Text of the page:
Saturday, April 4 Drone Wars "Drone" is a new, hot-button word in the vein of "selfie," "poke" and "truthiness." Thanks to their military use, drones have a negative connotation, but hobbyists are starting to reclaim the term and use it to evoke fun and skill rather than a talking point for TV pundits. It requires a great amount of skill to fly and control a drone, and the Cavanaugh Flight Museum in Addison (4572 Claire Chennault St.) is offering a unique way to test your drone-flying abilities with a Drone Wars competition. Don't worry. Hellfire missiles are not part of the deal, though that would be pretty freaking awesome. Fliers will race their drones around a three-dimensional obstacle course in the museum's 11,000-square-foot hanger featuring hoops, pylons, bridges and other obstacles. Race entries are $25 per contestant; spectator tickets are $10 for adults and $5 for children ages 4-12. Find more information at cavflight.org. The wars start at noon. - DG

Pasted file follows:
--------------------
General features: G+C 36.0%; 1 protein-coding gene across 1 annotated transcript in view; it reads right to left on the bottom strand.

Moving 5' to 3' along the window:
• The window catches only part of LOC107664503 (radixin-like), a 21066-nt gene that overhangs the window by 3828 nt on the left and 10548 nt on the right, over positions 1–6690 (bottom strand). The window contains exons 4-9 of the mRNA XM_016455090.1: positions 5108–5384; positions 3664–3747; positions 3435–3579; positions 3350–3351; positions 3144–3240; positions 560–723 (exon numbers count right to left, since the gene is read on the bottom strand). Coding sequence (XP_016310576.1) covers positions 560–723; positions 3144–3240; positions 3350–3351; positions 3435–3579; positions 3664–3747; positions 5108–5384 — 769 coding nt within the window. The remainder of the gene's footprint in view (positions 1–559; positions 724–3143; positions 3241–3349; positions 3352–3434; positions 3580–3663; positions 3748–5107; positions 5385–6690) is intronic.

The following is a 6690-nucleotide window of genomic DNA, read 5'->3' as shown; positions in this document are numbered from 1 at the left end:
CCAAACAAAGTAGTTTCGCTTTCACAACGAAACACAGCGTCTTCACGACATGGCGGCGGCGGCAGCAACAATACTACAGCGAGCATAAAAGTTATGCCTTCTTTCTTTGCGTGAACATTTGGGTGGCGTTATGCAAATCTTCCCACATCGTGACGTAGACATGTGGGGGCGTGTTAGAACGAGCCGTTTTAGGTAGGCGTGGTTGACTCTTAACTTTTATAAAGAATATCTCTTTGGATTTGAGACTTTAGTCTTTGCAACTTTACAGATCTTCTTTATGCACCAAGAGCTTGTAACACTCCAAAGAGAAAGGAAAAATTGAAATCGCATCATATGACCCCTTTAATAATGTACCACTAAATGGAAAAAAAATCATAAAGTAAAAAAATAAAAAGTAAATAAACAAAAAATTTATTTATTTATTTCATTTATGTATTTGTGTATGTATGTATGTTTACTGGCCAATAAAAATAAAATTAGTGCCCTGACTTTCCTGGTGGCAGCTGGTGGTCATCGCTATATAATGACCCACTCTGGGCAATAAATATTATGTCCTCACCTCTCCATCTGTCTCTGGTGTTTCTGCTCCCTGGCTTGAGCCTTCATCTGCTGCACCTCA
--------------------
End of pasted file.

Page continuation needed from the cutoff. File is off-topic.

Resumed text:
Human Occult Powers Circuit 12 Contemporary isn't throwing stones or killing birds, but they are introducing you to a bunch of new artists in just a few exhibits. Human Occult Powers explores the mystical thing we call human existence and the magical process of creation. It's an eight-person exhibition featuring paintings, sculpture, sound and video that take an interest in making the unseen seen, or some kind of supernatural something like that. If the gallery's owners, Gina and Dustin Orlando, have proven one thing, it's that they have damn good taste. Swing by the free opening reception from 6-10 p.m. Saturday. More information at circuit12.com. - Lauren Smart
Haute Fauxx If you're like me, it's very easy to window-shop for a new life. I do it at NorthPark all the time. I walk through Pirch or some other store I can't afford and imagine a life that's fancier. More fashionable. I'm guessing it's a struggle I share with many artists who spend much of their life scraping by, while the upper classes enjoy the finer things in life. Things like art. But when it comes to art and fashion, a lot gets lost between perception and reality. This gap is what Jesse Meraz explores in his latest body of work. Haute Fauxx, the artist's first exhibition in a decade, assembles "displays" to "employ the trappings of falsehoods, fantasy, and enchantments that relate to consumers' attraction to "prestige" goods, fabricated truth and glossy lifestyles." See it at RO2 Art (110 N. Akard St.) in an opening reception 7-10 p.m. Saturday. Or through May 4. More at Ro2art.com. -LS